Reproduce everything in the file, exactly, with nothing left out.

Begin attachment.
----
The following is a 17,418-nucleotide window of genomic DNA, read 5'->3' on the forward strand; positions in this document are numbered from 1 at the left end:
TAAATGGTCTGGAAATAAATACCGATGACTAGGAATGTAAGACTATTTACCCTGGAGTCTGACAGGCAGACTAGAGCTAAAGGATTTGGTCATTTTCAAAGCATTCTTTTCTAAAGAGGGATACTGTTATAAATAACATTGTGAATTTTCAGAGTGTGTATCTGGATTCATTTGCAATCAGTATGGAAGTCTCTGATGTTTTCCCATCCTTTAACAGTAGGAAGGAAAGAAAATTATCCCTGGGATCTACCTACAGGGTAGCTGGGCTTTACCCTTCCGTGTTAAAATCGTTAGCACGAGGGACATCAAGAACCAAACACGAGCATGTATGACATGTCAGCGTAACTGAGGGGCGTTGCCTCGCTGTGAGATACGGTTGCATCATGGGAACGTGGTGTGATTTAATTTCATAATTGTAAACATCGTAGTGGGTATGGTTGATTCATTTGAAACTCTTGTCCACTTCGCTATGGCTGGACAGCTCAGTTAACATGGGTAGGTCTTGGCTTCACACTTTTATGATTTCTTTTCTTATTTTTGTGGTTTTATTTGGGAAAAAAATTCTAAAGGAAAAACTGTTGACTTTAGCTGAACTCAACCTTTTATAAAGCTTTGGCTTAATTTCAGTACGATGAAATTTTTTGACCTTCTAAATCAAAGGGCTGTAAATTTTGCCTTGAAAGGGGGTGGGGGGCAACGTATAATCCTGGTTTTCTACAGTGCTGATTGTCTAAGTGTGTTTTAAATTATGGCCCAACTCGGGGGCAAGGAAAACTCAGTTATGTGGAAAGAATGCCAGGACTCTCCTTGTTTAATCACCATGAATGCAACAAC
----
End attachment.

The following is a 17,418-nucleotide window of genomic DNA, read 5'->3' on the forward strand; positions in this document are numbered from 1 at the left end:
TAAATGGTCTGGAAATAAATACCGATGACTAGGAATGTAAGACTATTTACCCTGGAGTCTGACAGGCAGACTAGAGCTAAAGGATTTGGTCATTTTCAAAGCATTCTTTTCTAAAGAGGGATACTGTTATAAATAACATTGTGAATTTTCAGAGTGTGTATCTGGATTCATTTGCAATCAGTATGGAAGTCTCTGATGTTTTCCCATCCTTTAACAGTAGGAAGGAAAGAAAATTATCCCTGGGATCTACCTACAGGGTAGCTGGGCTTTACCCTTCCGTGTTAAAATCGTTAGCACGAGGGACATCAAGAACCAAACACGAGCATGTATGACATGTCAGCGTAACTGAGGGGCGTTGCCTCGCTGTGAGATACGGTTGCATCATGGGAACGTGGTGTGATTTAATTTCATAATTGTAAACATCGTAGTGGGTATGGTTGATTCATTTGAAACTCTTGTCCACTTCGCTATGGCTGGACAGCTCAGTTAACATGGGTAGGTCTTGGCTTCACACTTTTATGATTTCTTTTCTTATTTTTGTGGTTTTATTTGGGAAAAAAATTCTAAAGGAAAAACTGTTGACTTTAGCTGAACTCAACCTTTTATAAAGCTTTGGCTTAATTTCAGTACGATGAAATTTTTTGACCTTCTAAATCAAAGGGCTGTAAATTTTGCCTTGAAAGGGGGTGGGGGGCAACGTATAATCCTGGTTTTCTACAGTGCTGATTGTCTAAGTGTGTTTTAAATTATGGCCCAACTCGGGGGCAAGGAAAACTCAGTTATGTGGAAAGAATGCCAGGACTCTCCTTGTTTAATCACCATGAATGCAACAAC